Skip to main content


Volume 951: debated on Tuesday 13 June 1978

The text on this page has been created from Hansard archive content, it may contain typographical errors.

asked the Secretary of State for the Environment (1) what is the estimated gipsy population of Bedfordshire and surrounding counties, respectively;(2) how many facilities for accommodating gipsies have been built in Bedfordshire; and how many are under construction or planned, giving locations, cost and capacity of each site;(3) how many facilities for accommodating gipsies have been built within the counties of East Anglia close to towns as opposed to villages in rural areas;(4) if he will give the number of facilities for accommodating gipsies completed for every county in East Anglia.

The Department estimates that there are about 150 gipsy families in Bedfordshire; in the surrounding counties there are about 200 gipsy families in Buckinghamshire, 330 in Hertfordshire, 200 in Cambridgeshire and 90 in Northamptonshire.Bedfordshire County Council has provided five official sites for gipsies:

South Bedfordshire District (Pepperstock, Caddington), 12 pitches.
South Bedfordshire District (Chiltern View. Eaton Bray), 20 pitches.
Luton Borough (Stepsley), 20 pitches.
Bedford District (Kempston Hardwick, Stewartby), 22 pitches.
Mid-Bedfordshire District (Potton), 22 pitches.

The county council has told the Department that it intends to provide the following additional facilities:

Bedford District (Cut Throat Lane, Bedford), 22 pitches.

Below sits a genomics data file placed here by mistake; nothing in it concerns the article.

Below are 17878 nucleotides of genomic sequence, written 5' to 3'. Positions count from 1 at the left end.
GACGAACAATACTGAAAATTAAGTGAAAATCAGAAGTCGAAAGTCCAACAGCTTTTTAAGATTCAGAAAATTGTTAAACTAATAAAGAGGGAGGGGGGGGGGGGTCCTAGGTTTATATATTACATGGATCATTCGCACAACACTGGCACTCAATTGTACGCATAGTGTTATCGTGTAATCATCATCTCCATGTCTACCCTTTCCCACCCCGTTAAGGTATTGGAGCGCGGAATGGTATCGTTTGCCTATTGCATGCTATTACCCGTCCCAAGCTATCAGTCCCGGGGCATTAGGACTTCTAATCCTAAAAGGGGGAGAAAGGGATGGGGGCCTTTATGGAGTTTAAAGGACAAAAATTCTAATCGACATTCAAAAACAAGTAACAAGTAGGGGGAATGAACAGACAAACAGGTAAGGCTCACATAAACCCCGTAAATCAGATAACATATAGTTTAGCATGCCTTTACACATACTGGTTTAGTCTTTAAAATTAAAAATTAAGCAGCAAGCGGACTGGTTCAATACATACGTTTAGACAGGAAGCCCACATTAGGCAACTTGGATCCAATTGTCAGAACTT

South Bedfordshire District (Pepperstock), a further 3 pitches.
South Bedfordshire District (Chiltern View), a further 7 pitches.
Mid-Bedfordshire District (Shefford) (Transit Site), 25–29 pitches.

The Department has no information about the cost of these sites.

In East Anglia, Cambridgeshire County Council has provided three sites with a total of 87 pitches and Norfolk County Council has provided one site with 15 pitches. Suffolk County Council has not yet provided any sites, although I understand that one is in the course of preparation. The four sites in East Anglia are all located within, or adjacent to, towns.

asked the Secretary of State for the Environment, in establishing the requirement of the gipsy community in an area and the need to make provision for their accommodation, whether the capital resources of gipsies and the county from which they have migrated are taken into account.

Under the Caravan Sites Act 1968, the duty of determining what sites are to be provided for gipsies residing in or resorting to their area rests with county councils. They are not required to take account in this connection of the factors to which the hon. Member refers nor, as far as I am aware, do they do so.